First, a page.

A Macrolide for Pseudomonas? The Wonders of Azithromycin

Abstract & Commentary

Synopsis: Azithromycin administration to patients with cystic fibrosis and chronic Pseudomonas aeruginosa infection was associated with a reduction in number of exacerbations, improvement in airflow, and weight gain.

Source: Saiman L, et al. Azithromycin in patients with cystic fibrosis chronically infected with Pseudomonas aeruginosa. JAMA. 2003;290:1749-1756.

The Macrolide study group noted the apparent beneficial effects of azithromycin in the therapy of patients with panbronchiolitis, a condition seen mostly in Japan with similarities to cystic fibrosis. Both diseases are thought to have progressive lung damage due, in part, to the release of destructive factors released by neutrophils. Their network of centers in the United States studied 185 cystic fibrosis patients with an average age of about 20 years. Treatment was randomized, double blind, and placebo controlled and consisted of 24 weeks of oral azithromycin given at a dose of 250 or 500 mg 3 times each week for 24 weeks.

They found a clear improvement in the FEV 1 (mean, 0.097-L [SD, 0.26]) in the azithromycin treatment, which was statistically significantly better than the placebo group (P = .009). The treatment group also had fewer exacerbations (P = .03) and gained more weight (P = .02) than the placebo group. There were some side effects noted with the azithromycin treatment group, which consisted of nausea (17%), diarrhea (15%), and wheezing (13%). Saiman and colleagues felt the wheezing may well have been a good thing and attributed it to a better ability to clear secretions.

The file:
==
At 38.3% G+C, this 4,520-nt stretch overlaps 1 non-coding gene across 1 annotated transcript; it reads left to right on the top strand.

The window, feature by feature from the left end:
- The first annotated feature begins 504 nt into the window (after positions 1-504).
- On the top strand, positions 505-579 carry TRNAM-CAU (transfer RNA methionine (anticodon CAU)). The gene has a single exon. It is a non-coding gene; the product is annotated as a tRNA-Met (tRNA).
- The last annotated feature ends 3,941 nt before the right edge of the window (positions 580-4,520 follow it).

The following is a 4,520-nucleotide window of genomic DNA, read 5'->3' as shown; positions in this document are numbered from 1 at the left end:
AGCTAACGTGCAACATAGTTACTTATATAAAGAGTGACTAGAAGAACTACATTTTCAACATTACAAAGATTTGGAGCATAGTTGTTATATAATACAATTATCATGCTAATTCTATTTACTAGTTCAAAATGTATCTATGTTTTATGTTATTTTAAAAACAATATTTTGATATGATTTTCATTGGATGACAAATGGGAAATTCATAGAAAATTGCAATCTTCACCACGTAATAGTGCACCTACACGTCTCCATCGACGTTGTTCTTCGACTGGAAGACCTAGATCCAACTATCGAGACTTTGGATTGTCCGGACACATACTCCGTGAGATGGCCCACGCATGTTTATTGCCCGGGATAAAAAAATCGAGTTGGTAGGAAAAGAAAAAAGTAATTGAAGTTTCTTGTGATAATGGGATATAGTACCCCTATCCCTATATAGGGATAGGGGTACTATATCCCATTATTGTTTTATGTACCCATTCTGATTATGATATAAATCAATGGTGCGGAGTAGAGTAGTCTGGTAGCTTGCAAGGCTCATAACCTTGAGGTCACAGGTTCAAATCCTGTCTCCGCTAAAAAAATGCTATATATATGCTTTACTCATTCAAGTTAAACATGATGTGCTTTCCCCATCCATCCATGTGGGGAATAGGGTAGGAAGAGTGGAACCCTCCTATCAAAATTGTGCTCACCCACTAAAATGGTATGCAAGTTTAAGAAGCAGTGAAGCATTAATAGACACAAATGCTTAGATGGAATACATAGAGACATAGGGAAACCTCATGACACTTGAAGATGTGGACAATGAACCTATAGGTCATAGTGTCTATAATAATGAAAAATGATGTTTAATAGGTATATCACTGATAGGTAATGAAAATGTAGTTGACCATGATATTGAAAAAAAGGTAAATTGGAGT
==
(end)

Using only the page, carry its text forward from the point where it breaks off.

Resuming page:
The microbiology of the respiratory tract samples was also studied. The recovery of Pseudomonas and its density were not affected. Staphylococcus aureus was not eradicated in the repeat samples when it was initially recovered (52%). Chlamydia and Mycoplasma were not looked for.

Measurement of elastase and IL-8 levels failed to show a difference. A review of the literature for a possible role of known inflammatory mediators failed to reveal any relevant information other than a decline in C-reactive protein levels, which correlate closely with baseline lung function in the groups studied.

Comment by Alan D. Tice, MD, FACP

These findings make one wonder about azithromycin and what it actually does aside from what can be demonstrated in the bacteriology lab. It has some activity against staphylococci and a little against Pseudomonas, but there was not a clear effect in eliminating the organisms in this study and not even an effect on the amount of Pseudomonas recovered. A role for other organisms, such as Chlamydia and Mycoplasma, could reasonably be postulated but was not studied. Nontuberculous mycobacteria were recovered in 3% of patients and probably played little role.

Inflammatory markers that have been studied with azithromycin provide little insight into how and why azithromycin had such a positive effect in these patients, although excess local neutrophil activity and cytokines are probably at the base of the mechanisms, as they are with alpha-1 antitrypsin deficiency lung disease. Recent studies have indicated macrolides can inhibit GM-CSF production as well as the oxidative burst of phagocytic cells.1,2